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Old 12th May 2010, 08:25 PM   #1
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Default Volume pot

What type of volume pot do I need for chipamp.com,

50K, 100K, 25K? audio log?

How dose the K affect the choice?

What is the difference, many posts many different answers.
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Old 12th May 2010, 08:42 PM   #2
AndrewT is offline AndrewT  Scotland
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if your source can drive 10k load properly, then go for 10k log law dual pot. Audio and log law are similar/same.
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Old 12th May 2010, 09:01 PM   #3
infinia is offline infinia  United States
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Is this built and tested?
Make sure you use all the parts. The ones shown as "optional" are not, only unless you have a real good reason otherwise.
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Old 12th May 2010, 09:13 PM   #4
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Quote:
Originally Posted by AndrewT View Post
if your source can drive 10k load properly, then go for 10k log law dual pot. Audio and log law are similar/same.
I don't know what "your source can drive" what does that mean? it's a Briangt chipamp.

I use my tv for control now, and want to add a vol control now been working on the tv for 3 years.

Please explain what the different K's do to the amp.
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Old 12th May 2010, 11:02 PM   #5
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Default Lets try this again

If the LM3886 chipamp had a Dual Audio Taper Stereo Potentiometer, what Z would it be?

20K, 25K?

This question has nothing to do with the source just the chipamp.

Thank you
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Old 13th May 2010, 12:51 AM   #6
johnr66 is offline johnr66  United States
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Quote:
Originally Posted by ppcblaster View Post
If the LM3886 chipamp had a Dual Audio Taper Stereo Potentiometer, what Z would it be?

20K, 25K?

This question has nothing to do with the source just the chipamp.

Thank you
Not to be rude, but the question doesn't make sense. You select the pot value based on the source it will be used with. I select the minimum value that will work so that the impedance is low enough that the input does not receive electrical noise or even oscillate from receiving it's own output.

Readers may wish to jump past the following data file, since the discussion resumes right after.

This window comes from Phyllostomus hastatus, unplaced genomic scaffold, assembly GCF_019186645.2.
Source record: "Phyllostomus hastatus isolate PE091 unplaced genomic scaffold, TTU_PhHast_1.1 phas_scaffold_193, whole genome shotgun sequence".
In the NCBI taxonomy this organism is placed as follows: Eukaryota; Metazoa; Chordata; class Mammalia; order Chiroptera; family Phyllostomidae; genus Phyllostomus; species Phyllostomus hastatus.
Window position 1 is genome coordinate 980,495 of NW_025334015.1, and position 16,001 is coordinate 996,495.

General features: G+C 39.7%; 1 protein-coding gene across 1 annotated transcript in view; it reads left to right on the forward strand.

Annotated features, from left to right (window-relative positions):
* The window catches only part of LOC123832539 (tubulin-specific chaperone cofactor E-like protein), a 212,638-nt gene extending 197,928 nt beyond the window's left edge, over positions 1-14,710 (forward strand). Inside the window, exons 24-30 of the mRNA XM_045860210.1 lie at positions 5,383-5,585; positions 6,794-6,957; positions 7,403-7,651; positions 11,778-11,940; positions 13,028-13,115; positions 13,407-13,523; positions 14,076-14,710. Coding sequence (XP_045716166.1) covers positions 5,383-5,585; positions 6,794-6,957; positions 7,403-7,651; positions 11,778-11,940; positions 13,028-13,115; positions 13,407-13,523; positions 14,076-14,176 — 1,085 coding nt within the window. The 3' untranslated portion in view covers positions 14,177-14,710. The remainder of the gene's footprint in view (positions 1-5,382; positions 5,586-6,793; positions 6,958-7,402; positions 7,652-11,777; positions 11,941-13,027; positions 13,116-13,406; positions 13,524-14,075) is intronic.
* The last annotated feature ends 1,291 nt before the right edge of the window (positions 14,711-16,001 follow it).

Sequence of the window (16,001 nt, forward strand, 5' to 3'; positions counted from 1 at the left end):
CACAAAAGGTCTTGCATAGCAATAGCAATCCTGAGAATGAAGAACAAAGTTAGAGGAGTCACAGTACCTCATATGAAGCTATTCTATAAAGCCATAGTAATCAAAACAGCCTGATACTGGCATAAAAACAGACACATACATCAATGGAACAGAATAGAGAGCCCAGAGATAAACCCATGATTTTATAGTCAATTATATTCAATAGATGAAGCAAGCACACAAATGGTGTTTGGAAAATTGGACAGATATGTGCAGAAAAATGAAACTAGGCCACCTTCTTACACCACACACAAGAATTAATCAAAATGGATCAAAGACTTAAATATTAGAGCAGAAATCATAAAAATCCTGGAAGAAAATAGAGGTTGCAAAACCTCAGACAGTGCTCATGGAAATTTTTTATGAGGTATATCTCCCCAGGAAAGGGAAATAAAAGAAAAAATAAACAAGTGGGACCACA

For example, you could use 1M pot, but you must shield the input leads carefully or you can get hum from nearby electrical devices. If I was going to use the amp solely with my headphone music player, I would select a pot of low resistance because of the low impedance of the player's headphone output amp and the power amp would be pretty immune to electrical noise.

You see, it doesn't matter what chip amp I use, it is the source which determined the volume pot.

I should point out that if a particular chip amp has a lower input impedance might preclude me from using a higher value pot because the signal could be reduced too much.
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Old 13th May 2010, 01:06 AM   #7
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Since the amp has 22K input impedance, I usually use 25K pots, log of course.

10K will work fine too, but may be too low with some sources.
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Old 13th May 2010, 01:26 AM   #8
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Quote:
Originally Posted by Peter Daniel View Post
Since the amp has 22K input impedance, I usually use 25K pots, log of course.

10K will work fine too, but may be too low with some sources.
Thank You Peter,

Can you recommend a few pots and a few rotary non shorting selector

switches so I can add two or three RCA inputs?

I appreciate the other answers but the "sources" will vary from my sons protools Mbox to his Hauppauge TV card, or PC sound card.
knowing the sources will change, is the 25K pot the best choice?

I was told by Parts Express that the pot was to match the amp, perhaps a detailed explanation in the forum would help.
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Old 13th May 2010, 07:20 AM   #9
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The input resistance is not an isolated parameter. It is not determined by 'lower is better as long as your source can drive it'. As little as most sources have any problems to drive 10k or even lower impedances.

One of the goals is that both input pins see the same impedance for best CMRR and to cancel the input offset voltage as good as possible. A DC-coupled pot wiper is not a constant impedance so obviously not the best choice whatever its nominal value. You need to AC-couple the wiper or use a buffer stage in between for best results.
Another goal is that the filters between source and amp work best. With most sources being AC-coupled you would either want the highest possible impedance to bring the resulting high pass roll-off as far down as possible or the best matched impedance to form the optimal addition of the high-pass filters at the inverting and non-inverting inputs for your combination of amp and speaker. The latter is usually not possible, if you use varying sources, so you need to find a value that works with a range of sources. Usual input impedances of 10..100k on commercial amps hint at the direction to go.
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Old 13th May 2010, 01:21 PM   #10
AndrewT is offline AndrewT  Scotland
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John, Peter, Pacific and I all agree. Don't use a high value pot.
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